Frank Atwood: Phoenix Federal Court to Decide Whether Arizona Must Designate New Execution Method

Posted by emily on June 01, 2022
Execution News, News, What's New

Mr. Atwood has requested an alternative, constitutional method of execution, contending that forcing him to choose between cyanide gas and lethal injection violates his rights

The federal court could grant a preliminary injunction staying Mr. Atwood’s execution while it determines whether Arizona must designate new method of execution

PHOENIX—At a hearing scheduled for Friday, June 3 at 2:00pm PT, the U.S. District Court of the District of Arizona will determine whether to grant a preliminary injunction temporarily halting Frank Atwood’s execution while it weighs questions related to Arizona’s methods of execution. Mr. Atwood asserts that Arizona has deprived him of his right to choose a constitutional execution method because Arizona’s lethal injection protocol cannot be applied to him without causing unnecessary, extreme pain, and Arizona has failed to offer a valid choice of lethal gas.

“Before the court now lies the decision to stay Mr. Atwood’s execution or allow Arizona to violently torture an elderly, physically disabled man who shouldn’t be on death row in the first place,” said Joseph Perkovich, counsel for Mr. Atwood.

The Arizona Constitution guarantees a choice between lethal injection or lethal gas. Lethal injection is the most frequently botched method of execution, with many recent executions going catastrophically wrong. Physically strapping Mr. Atwood, who suffers from a severe form of spinal deterioration, to the lethal injection table will be painful and torturous and carries the threat of a botched execution.

Mr. Atwood has demanded the use of nitrogen gas, a constitutional gas method, but the State insists that it will only use cyanide gas, a barbaric execution method deployed by Nazis during the Holocaust and one that courts have previously rejected.  

The District Court will hold its hearing in Phoenix a week after the Ninth Circuit Court of Appeals denied Mr. Atwood’s request to allow review of evidence of Mr. Atwood’s innocence. At this stage in a death penalty case, it is rare for a Ninth Circuit panel to have requested oral arguments.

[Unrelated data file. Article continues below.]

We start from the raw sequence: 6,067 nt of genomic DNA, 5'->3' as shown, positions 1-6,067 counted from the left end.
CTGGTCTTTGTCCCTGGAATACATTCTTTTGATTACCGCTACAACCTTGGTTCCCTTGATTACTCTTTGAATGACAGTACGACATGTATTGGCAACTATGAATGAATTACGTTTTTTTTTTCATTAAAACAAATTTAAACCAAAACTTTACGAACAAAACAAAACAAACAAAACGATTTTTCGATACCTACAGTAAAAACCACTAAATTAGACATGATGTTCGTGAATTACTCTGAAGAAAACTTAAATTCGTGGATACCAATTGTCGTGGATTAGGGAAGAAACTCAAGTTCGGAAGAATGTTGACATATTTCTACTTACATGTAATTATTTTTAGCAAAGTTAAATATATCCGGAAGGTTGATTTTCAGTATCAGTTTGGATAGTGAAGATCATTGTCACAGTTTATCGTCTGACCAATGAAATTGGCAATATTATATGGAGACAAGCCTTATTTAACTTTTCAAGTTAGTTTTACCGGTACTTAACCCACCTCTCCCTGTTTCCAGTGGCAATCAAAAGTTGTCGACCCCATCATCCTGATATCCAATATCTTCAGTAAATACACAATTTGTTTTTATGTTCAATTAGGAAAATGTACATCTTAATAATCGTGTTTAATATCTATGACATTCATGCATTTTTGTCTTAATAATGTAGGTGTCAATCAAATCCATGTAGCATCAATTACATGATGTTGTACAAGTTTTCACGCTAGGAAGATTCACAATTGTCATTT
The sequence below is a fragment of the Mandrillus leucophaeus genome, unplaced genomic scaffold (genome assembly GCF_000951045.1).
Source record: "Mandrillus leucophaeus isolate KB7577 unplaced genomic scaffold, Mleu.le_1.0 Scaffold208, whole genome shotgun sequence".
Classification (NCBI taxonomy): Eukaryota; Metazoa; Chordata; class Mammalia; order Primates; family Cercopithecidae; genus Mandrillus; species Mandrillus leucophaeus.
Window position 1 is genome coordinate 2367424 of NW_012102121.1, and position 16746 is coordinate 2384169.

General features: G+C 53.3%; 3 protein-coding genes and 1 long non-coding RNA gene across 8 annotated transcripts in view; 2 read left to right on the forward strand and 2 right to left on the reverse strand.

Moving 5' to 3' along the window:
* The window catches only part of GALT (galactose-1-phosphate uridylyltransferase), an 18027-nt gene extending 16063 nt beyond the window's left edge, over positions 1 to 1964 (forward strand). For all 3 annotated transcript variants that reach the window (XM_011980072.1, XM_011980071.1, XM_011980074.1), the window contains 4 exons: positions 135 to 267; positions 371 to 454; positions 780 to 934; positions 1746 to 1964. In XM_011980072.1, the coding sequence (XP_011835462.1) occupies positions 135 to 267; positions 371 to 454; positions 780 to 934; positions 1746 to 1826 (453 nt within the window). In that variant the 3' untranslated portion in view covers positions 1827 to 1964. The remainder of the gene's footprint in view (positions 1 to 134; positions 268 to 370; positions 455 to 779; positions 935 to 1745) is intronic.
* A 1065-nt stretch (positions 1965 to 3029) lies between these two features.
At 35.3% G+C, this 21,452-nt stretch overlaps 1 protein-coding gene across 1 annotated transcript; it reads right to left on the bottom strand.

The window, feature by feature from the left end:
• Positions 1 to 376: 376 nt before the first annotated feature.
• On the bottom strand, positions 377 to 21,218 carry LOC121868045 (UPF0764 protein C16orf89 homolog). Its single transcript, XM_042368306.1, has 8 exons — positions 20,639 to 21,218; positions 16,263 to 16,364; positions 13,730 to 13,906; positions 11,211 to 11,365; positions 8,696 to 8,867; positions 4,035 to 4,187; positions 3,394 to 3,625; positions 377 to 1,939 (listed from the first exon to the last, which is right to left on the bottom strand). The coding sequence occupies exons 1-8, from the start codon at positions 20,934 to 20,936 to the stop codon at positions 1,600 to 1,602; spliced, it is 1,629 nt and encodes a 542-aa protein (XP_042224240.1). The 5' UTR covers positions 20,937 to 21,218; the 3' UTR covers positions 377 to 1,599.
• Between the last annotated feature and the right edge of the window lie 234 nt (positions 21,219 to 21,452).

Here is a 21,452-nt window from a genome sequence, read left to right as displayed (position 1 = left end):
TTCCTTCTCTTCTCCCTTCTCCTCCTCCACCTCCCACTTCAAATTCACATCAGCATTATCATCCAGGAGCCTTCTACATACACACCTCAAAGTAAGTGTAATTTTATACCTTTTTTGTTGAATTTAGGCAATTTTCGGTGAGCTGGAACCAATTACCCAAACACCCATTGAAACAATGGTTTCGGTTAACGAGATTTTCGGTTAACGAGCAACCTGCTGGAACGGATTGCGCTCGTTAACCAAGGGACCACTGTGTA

“The fact that the Ninth Circuit requested oral arguments, and deliberated questions about Mr. Atwood’s innocence and the state’s suppression of evidence implicating an alternate suspect for several days, demonstrates that the Court had concerns and that they did not easily dismiss these concerns,” said Amy Knight, who argued before the Ninth Circuit on behalf of Mr. Atwood. 

Mr. Atwood, who has always maintained his innocence, was convicted in a circumstantial case that lacked hard physical evidence or eyewitnesses. After thoroughly inspecting Mr. Atwood’s car, the FBI failed to find any blood, hair, soil, fingerprints or other physical evidence connecting the victim to the inside of the car, which was supposedly used to transport the victim. There were also no eyewitnesses to the abduction. However, several eyewitnesses came forward and pointed police in the direction of another suspect. On the evening of the victim’s disappearance, multiple witnesses spotted the victim, accurately describing her and her distinctive clothing, at the Tucson Mall. According to witnesses, the victim appeared distressed and in the control of an unknown woman. Mr. Atwood’s whereabouts were accounted for during the time of these eyewitness sightings and the timeline police proposed for Mr. Atwood’s alleged actions that day is simply not possible.

“Circumstantial evidence is not enough to torture and execute someone – especially if the evidence points to someone else. But that’s exactly what Arizona is about to do,” said Perkovich.

Still pending in Mr. Atwood’s case is other litigation pertaining to the safety and sterility of the lethal injection drugs Arizona intends to use to execute Mr. Atwood. Arizona has refused to identify the source of its drugs or to provide adequate testing to demonstrate that the drugs will work as intended. Just weeks ago, state officials scrambled to make a new batch of drugs the day before the execution of Clarence Dixon, after his attorneys argued that the vial the state intended to use was in fact already expired.


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